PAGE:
On the surface, "The Snake" by D.H. Lawrence is about an encounter with a serpent on a hot day in Sicily. It deals with the themes of prejudice, equality and what Lawrence has elsewhere termed "blood-consciousness," or man's primordial unity with the natural world.
The encounter takes place by a water trough in the shade of a carob tree, where both the narrator and the snake have come to drink.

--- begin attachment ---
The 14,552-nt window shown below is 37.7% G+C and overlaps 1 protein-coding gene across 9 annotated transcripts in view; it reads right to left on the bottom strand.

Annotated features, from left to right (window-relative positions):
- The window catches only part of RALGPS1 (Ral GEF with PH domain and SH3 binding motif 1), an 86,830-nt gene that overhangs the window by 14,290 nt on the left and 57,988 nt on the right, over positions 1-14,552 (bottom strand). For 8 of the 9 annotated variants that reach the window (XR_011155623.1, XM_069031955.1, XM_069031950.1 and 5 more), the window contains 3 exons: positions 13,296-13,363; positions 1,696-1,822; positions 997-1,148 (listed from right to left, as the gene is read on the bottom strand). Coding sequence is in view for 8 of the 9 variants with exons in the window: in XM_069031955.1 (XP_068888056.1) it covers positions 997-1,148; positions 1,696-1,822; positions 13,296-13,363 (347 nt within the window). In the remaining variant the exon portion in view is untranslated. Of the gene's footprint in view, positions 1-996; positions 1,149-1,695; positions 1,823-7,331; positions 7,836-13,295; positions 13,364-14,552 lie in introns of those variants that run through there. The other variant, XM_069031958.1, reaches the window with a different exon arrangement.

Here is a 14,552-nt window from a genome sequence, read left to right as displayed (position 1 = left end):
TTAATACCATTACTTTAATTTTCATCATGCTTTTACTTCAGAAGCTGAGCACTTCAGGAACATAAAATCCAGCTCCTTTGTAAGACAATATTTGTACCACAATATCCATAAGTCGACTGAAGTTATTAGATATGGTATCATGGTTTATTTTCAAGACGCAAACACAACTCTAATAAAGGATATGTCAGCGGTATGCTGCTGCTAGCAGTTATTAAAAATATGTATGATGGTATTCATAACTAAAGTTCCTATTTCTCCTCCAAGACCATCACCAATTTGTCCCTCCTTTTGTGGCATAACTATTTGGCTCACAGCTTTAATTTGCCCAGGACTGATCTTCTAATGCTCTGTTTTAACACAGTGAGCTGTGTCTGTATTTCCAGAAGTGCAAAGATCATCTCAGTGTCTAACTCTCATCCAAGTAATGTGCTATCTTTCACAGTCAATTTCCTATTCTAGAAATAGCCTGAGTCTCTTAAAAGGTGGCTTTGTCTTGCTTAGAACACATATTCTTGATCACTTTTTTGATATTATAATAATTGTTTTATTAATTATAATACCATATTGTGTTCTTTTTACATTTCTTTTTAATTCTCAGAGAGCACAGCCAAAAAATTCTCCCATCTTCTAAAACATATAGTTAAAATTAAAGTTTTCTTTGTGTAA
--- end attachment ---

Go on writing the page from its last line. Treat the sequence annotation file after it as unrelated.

Upon seeing the yellow-brown color of the snake, the narrator understands it to be venomous but is too frightened to kill it. Eventually, as the snake is already leaving, the narrator throws a log that startles the snake before immediately regretting his own pettiness.